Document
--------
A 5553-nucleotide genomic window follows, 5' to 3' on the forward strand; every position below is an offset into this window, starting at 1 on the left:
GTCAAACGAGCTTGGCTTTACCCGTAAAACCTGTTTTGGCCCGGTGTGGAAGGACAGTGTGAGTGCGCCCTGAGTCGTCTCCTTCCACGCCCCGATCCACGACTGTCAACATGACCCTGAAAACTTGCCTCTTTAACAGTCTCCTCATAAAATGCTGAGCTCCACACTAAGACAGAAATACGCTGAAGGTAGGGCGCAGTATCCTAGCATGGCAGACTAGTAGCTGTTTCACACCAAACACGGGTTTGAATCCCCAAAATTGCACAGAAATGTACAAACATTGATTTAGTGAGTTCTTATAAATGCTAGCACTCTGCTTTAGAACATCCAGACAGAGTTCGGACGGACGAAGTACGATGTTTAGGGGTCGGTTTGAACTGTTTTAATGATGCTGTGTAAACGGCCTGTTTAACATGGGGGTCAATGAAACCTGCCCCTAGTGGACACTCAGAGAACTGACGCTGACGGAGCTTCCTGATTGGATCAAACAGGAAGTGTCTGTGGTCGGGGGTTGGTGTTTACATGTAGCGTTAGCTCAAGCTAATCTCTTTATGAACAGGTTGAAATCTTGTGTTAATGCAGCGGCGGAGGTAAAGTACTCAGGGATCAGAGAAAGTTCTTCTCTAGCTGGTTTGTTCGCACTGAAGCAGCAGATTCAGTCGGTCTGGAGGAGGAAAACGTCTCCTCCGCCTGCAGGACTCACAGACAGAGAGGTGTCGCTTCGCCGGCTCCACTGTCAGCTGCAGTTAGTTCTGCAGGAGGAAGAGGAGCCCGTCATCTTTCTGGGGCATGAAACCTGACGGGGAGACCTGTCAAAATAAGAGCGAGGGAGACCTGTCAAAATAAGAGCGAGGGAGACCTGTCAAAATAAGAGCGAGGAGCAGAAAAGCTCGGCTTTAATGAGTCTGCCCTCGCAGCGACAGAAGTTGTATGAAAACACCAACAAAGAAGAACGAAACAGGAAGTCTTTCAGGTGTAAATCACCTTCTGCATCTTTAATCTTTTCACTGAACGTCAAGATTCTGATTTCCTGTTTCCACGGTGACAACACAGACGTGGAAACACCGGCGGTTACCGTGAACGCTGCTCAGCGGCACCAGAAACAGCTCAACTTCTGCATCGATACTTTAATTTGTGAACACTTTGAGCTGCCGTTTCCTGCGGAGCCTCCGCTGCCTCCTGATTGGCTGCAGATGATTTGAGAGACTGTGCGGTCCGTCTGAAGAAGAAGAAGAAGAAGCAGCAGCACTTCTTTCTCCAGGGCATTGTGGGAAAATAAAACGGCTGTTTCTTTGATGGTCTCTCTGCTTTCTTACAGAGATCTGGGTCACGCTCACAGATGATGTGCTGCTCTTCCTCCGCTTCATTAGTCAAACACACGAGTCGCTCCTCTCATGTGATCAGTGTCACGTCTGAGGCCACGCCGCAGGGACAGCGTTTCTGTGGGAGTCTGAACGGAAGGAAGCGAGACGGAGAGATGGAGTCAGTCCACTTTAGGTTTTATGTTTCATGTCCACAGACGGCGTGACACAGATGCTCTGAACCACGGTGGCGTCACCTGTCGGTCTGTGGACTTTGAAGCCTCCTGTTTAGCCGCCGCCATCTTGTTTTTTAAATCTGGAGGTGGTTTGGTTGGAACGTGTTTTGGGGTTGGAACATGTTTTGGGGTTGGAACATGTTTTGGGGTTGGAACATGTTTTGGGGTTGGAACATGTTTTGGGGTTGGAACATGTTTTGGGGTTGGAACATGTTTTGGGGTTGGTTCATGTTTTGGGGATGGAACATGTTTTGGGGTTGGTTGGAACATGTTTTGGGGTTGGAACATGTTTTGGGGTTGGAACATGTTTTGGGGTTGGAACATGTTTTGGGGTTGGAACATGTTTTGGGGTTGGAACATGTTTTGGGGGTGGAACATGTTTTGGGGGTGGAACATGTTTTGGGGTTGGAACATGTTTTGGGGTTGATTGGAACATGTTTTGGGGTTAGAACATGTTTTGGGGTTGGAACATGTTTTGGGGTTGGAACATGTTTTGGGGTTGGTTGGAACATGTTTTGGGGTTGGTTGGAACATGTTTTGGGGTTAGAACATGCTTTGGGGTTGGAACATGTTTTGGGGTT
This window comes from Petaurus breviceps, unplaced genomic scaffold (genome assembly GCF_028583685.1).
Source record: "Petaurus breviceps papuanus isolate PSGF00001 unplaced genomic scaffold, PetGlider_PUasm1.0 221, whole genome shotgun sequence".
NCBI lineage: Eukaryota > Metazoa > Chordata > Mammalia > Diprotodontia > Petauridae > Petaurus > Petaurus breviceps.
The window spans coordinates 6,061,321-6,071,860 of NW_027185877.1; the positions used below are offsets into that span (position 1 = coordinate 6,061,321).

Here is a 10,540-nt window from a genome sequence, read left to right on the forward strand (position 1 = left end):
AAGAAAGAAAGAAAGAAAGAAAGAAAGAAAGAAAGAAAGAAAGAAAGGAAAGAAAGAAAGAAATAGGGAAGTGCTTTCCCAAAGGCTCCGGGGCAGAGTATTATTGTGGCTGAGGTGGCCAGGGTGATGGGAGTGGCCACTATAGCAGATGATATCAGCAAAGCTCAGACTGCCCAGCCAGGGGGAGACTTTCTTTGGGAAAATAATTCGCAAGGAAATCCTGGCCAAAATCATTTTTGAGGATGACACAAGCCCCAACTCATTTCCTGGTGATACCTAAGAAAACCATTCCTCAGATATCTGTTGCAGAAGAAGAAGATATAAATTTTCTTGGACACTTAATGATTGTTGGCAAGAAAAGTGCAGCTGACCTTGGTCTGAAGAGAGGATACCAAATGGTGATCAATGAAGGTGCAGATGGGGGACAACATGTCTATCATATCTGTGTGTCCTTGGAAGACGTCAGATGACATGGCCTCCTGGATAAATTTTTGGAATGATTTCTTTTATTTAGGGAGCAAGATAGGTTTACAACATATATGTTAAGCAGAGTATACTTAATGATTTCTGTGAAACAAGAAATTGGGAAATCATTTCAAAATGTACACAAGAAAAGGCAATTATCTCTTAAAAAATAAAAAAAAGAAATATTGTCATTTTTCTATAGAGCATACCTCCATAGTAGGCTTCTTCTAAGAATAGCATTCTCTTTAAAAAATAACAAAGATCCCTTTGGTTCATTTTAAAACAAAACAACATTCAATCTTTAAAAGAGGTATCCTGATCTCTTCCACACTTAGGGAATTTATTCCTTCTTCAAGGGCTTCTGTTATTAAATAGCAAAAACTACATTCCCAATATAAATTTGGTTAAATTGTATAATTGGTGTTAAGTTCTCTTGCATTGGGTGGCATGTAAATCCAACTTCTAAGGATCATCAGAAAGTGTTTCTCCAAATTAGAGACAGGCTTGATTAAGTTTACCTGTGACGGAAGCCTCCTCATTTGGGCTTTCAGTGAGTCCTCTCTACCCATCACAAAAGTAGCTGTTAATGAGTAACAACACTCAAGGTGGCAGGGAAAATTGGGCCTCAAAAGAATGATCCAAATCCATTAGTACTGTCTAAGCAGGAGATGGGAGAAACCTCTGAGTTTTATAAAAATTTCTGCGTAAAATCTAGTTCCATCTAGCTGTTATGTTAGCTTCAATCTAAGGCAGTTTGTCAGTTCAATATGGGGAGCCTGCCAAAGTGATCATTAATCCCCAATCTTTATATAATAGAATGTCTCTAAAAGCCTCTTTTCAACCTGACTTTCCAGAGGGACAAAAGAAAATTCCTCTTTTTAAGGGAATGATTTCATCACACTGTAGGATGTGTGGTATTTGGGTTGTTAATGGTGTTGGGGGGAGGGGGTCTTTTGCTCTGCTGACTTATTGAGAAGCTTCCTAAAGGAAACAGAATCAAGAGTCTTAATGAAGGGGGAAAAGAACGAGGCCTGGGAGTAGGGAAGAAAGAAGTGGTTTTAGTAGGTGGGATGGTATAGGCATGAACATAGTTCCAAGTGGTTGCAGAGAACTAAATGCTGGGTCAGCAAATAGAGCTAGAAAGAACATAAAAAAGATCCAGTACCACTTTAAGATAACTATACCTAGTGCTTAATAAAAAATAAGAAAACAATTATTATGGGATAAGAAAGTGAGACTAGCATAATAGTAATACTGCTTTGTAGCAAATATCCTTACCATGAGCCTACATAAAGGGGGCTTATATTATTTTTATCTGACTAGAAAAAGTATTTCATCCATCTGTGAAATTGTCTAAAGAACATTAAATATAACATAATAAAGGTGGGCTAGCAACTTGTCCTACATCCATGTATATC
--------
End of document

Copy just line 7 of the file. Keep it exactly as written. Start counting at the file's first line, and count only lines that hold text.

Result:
Here is a 10,540-nt window from a genome sequence, read left to right on the forward strand (position 1 = left end):